“Here we would remember not only Mandela, but also his contemporaries, courageous men and women who inspire us, who give us hope, and who – against all odds – made it possible to be where we are today.

“Through the lives of these historical figures we can see why Mandela believed education is “the great engine of personal (and national) development”; and why he said: “It is through education that the daughter of a peasant can become a doctor, that the son of a mine worker can become the head of the mine, that a child of farm workers can become the president of a great nation.”

Pupils from various Nelson Mandela Bay schools helped launch the Centenary Celebrations Programme with kites and a Mandela 100 banner, singing “happy birthday” to the man considered one of the founders of a democratic South Africa.

Delegates to the colloquium – who fell under the categories of formal, informal and non-formal education sector – put forward a number of questions and possible solutions towards the repositioning of the understanding of education “weapon” for meaningful development in the sector.

Delivering the keynote address, titled Understanding the Context of “Education is the most powerful weapon we can use to change the world”, Chancellor Dr Geraldine Fraser-Moleketi outlined the trends in education over the decades to contextualise the Mandela statement.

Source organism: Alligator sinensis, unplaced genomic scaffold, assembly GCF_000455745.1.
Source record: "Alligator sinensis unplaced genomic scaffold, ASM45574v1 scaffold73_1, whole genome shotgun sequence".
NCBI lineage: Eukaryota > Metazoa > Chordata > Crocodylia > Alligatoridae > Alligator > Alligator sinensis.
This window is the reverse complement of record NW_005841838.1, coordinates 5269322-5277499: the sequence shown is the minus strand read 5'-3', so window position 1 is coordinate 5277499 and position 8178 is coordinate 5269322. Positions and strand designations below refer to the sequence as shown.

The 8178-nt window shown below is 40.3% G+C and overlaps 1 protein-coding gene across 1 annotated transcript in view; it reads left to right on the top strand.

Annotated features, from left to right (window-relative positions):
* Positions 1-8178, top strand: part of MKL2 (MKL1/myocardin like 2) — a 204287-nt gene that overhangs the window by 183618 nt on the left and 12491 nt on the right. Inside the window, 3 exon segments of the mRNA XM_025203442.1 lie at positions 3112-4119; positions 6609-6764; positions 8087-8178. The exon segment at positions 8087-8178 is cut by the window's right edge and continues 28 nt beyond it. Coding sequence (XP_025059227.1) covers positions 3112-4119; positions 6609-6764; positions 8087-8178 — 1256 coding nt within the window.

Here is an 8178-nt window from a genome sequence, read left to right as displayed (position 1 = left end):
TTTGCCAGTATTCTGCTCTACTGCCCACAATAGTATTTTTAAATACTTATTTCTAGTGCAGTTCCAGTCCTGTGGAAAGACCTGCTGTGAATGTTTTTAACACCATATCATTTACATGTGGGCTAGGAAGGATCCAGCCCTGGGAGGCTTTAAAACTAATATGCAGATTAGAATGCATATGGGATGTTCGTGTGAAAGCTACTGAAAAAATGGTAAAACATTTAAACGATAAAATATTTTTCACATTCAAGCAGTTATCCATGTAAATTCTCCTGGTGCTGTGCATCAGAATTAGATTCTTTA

“It is not a secret that education was used by the colonial authorities and apartheid regime to divide people and to attempt to ensure that the majority of the population would be permanently assigned a place of inferiority in South Africa,” she said.

“The manner in which education was being used to entrench inequality and to oppress the masses was something that was recognised by those struggling for our liberation. A huge contribution to the fight against the colonial and apartheid education system was made by teacher organisations.”

The Chancellor traced the trends in education, particularly the resistance by those fighting for a socially just society, leading up to the time when South Africa welcomed democracy.